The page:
For years, Coca-Cola has barred employees from using cell phones while driving. But in May, a Texas jury awarded a woman $21.5 million in damages when her car was hit by a Coca-Cola employee driving a company car while using a phone with a hands-free headset. This was permitted under Coke’s cell-phone driving policy, as it is at many companies. The employee testified she would not have used the phone at all had company safety managers told her studies have shown even handless cell-phone use poses a greater risk of traffic accidents.
Coca-Cola concedes the employee was at fault but is contesting the amount of the award, noting that driving while using a cell phone is legal in Texas.
“Large judgments like this will eventually force companies to take a serious look at banning all cell-phone use,” says Richard Bleser, senior vice president and fleet specialty group leader at Marsh Risk Consulting. “That was a big hit for a company that was not being negligent,” he adds.
Two years ago, most companies with a lot of employees on the road were instituting or already had policies limiting or banning hand-held cell-phone use while driving. “Unfortunately, many of them listened to studies at the time that suggested hands-free phones were the way to go,” Bleser says. In fact, more recent studies show even hands-free cell phones significantly increase the chance of an accident, he says.
“The problem of distracted driving because of electronic devices has gotten worse in recent years,” says Mike McDonald, risk manager for Quality Distribution, a national trucking firm, citing the “explosion” in communication devices, from smartphones to GPS devices. His company bans all cell-phone use while driving, including taking calls from dispatchers, except for emergencies. The company also is “looking into” technologies that would block cell phones from working in a moving vehicle, McDonald says.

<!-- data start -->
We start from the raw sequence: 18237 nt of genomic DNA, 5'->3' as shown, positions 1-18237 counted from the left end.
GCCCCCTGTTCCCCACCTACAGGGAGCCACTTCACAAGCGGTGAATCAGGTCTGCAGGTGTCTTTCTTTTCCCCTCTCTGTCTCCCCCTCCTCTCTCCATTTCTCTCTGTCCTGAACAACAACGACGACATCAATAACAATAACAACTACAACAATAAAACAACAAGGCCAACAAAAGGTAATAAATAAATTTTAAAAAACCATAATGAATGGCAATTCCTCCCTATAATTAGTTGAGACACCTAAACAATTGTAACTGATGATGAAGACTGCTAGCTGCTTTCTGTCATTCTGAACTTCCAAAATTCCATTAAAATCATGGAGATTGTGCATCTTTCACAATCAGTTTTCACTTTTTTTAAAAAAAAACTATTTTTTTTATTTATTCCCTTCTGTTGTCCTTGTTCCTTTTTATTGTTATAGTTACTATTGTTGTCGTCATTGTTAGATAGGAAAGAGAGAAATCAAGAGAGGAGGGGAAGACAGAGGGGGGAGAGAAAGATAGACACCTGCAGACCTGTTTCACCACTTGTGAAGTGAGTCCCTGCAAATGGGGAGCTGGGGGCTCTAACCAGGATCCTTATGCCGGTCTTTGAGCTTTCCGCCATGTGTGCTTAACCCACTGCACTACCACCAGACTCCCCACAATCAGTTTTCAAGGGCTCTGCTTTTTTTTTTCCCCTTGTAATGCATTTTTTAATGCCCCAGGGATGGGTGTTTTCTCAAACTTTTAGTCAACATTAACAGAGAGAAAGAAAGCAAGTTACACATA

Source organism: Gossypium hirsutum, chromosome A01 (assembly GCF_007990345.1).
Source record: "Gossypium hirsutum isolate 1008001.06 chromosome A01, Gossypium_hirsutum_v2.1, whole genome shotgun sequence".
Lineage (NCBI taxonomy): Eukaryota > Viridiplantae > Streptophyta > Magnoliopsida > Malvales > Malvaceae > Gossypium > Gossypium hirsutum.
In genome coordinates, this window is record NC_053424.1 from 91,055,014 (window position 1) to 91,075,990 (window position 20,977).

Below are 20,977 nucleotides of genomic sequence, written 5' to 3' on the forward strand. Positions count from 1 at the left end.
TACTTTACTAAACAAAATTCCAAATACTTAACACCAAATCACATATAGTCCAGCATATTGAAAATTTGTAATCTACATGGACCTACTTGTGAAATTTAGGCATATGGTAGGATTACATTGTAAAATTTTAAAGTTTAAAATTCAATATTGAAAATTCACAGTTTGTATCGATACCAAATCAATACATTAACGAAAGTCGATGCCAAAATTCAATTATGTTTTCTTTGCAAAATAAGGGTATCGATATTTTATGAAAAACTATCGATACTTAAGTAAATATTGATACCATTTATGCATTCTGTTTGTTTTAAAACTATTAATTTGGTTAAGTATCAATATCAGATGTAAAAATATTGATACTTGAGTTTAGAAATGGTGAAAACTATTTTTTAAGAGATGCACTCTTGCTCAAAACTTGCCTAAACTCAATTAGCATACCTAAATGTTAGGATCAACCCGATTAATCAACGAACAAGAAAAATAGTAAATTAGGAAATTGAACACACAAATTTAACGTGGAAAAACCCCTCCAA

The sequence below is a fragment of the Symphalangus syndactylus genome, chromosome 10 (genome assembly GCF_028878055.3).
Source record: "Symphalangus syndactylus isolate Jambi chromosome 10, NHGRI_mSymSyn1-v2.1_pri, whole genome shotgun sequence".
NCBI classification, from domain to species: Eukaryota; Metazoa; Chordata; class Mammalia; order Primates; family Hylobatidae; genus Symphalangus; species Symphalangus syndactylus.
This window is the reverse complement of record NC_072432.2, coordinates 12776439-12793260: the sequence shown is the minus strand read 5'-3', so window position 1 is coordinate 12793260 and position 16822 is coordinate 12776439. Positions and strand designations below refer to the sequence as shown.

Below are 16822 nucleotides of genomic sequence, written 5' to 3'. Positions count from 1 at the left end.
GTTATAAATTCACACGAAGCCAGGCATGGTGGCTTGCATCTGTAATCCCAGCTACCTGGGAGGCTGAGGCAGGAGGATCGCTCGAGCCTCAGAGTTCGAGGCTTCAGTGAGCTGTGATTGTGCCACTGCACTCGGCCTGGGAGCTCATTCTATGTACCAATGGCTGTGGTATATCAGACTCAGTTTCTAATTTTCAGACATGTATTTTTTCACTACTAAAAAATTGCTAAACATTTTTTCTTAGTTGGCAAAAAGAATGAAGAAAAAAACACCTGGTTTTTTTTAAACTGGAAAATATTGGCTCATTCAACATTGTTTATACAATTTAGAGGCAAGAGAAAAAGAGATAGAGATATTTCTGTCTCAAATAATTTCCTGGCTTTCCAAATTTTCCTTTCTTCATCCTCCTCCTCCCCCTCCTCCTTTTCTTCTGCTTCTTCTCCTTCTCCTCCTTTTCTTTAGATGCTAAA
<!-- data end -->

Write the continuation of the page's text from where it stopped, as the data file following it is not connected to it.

A recent survey of 570 fleet managers by Zoomsafer, a vendor of hands-free cell-phone equipment, shows employer concern about distracted driving has soared, with the portion of companies with cell-phone policies for drivers rising 31% in less than a year, to 81%. And in January, the Federal Motor Carrier Safety Administration banned commercial drivers from using hand-held phones while driving.
Marsh’s Bleser says that regulation and company rules that allow hands-free cell-phone use will not end distracted driving accidents or big damage suits. “There is simply no room for multitasking when someone is driving,” he says.
Thomas Henry, lead plaintiff’s attorney in the Coke case, agrees. “There has to be a zero cell-phone use policy,” he says. “That’s the only real answer to this problem.”
For an earlier look at the risks involved in talking on the phone while driving a vehicle, see Distracted Driving Costs.
For a look at companies’ use of telematics systems to monitor employees’ behavior on the road, see Driving Monitor.